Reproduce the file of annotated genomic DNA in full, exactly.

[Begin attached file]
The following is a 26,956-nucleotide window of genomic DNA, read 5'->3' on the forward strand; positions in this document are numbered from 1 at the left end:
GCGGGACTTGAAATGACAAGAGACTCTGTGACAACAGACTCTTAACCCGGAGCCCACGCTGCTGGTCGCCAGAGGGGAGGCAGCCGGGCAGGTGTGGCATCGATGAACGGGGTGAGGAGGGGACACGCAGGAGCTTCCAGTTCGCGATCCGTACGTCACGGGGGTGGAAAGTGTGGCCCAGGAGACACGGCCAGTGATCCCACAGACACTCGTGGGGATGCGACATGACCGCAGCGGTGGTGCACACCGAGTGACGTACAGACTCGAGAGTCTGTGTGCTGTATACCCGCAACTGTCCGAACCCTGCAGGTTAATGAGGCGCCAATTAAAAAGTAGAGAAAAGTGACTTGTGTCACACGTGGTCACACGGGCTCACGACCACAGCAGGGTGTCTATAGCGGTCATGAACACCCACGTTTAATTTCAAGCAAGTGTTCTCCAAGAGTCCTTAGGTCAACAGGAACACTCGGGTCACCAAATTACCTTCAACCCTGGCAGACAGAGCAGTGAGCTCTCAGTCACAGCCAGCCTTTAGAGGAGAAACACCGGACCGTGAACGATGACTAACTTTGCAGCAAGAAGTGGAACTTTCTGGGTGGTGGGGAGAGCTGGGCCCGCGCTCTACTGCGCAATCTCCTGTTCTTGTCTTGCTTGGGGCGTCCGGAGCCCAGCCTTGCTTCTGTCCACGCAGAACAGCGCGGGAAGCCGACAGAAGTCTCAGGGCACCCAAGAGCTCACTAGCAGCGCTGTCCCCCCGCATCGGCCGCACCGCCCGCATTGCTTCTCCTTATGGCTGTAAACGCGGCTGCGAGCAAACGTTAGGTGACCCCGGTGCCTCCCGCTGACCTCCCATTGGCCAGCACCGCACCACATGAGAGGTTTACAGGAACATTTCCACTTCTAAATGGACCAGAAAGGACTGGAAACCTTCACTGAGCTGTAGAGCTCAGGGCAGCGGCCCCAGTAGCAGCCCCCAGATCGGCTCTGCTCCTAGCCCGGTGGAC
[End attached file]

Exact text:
The following is a 26,956-nucleotide window of genomic DNA, read 5'->3' on the forward strand; positions in this document are numbered from 1 at the left end:
GCGGGACTTGAAATGACAAGAGACTCTGTGACAACAGACTCTTAACCCGGAGCCCACGCTGCTGGTCGCCAGAGGGGAGGCAGCCGGGCAGGTGTGGCATCGATGAACGGGGTGAGGAGGGGACACGCAGGAGCTTCCAGTTCGCGATCCGTACGTCACGGGGGTGGAAAGTGTGGCCCAGGAGACACGGCCAGTGATCCCACAGACACTCGTGGGGATGCGACATGACCGCAGCGGTGGTGCACACCGAGTGACGTACAGACTCGAGAGTCTGTGTGCTGTATACCCGCAACTGTCCGAACCCTGCAGGTTAATGAGGCGCCAATTAAAAAGTAGAGAAAAGTGACTTGTGTCACACGTGGTCACACGGGCTCACGACCACAGCAGGGTGTCTATAGCGGTCATGAACACCCACGTTTAATTTCAAGCAAGTGTTCTCCAAGAGTCCTTAGGTCAACAGGAACACTCGGGTCACCAAATTACCTTCAACCCTGGCAGACAGAGCAGTGAGCTCTCAGTCACAGCCAGCCTTTAGAGGAGAAACACCGGACCGTGAACGATGACTAACTTTGCAGCAAGAAGTGGAACTTTCTGGGTGGTGGGGAGAGCTGGGCCCGCGCTCTACTGCGCAATCTCCTGTTCTTGTCTTGCTTGGGGCGTCCGGAGCCCAGCCTTGCTTCTGTCCACGCAGAACAGCGCGGGAAGCCGACAGAAGTCTCAGGGCACCCAAGAGCTCACTAGCAGCGCTGTCCCCCCGCATCGGCCGCACCGCCCGCATTGCTTCTCCTTATGGCTGTAAACGCGGCTGCGAGCAAACGTTAGGTGACCCCGGTGCCTCCCGCTGACCTCCCATTGGCCAGCACCGCACCACATGAGAGGTTTACAGGAACATTTCCACTTCTAAATGGACCAGAAAGGACTGGAAACCTTCACTGAGCTGTAGAGCTCAGGGCAGCGGCCCCAGTAGCAGCCCCCAGATCGGCTCTGCTCCTAGCCCGGTGGAC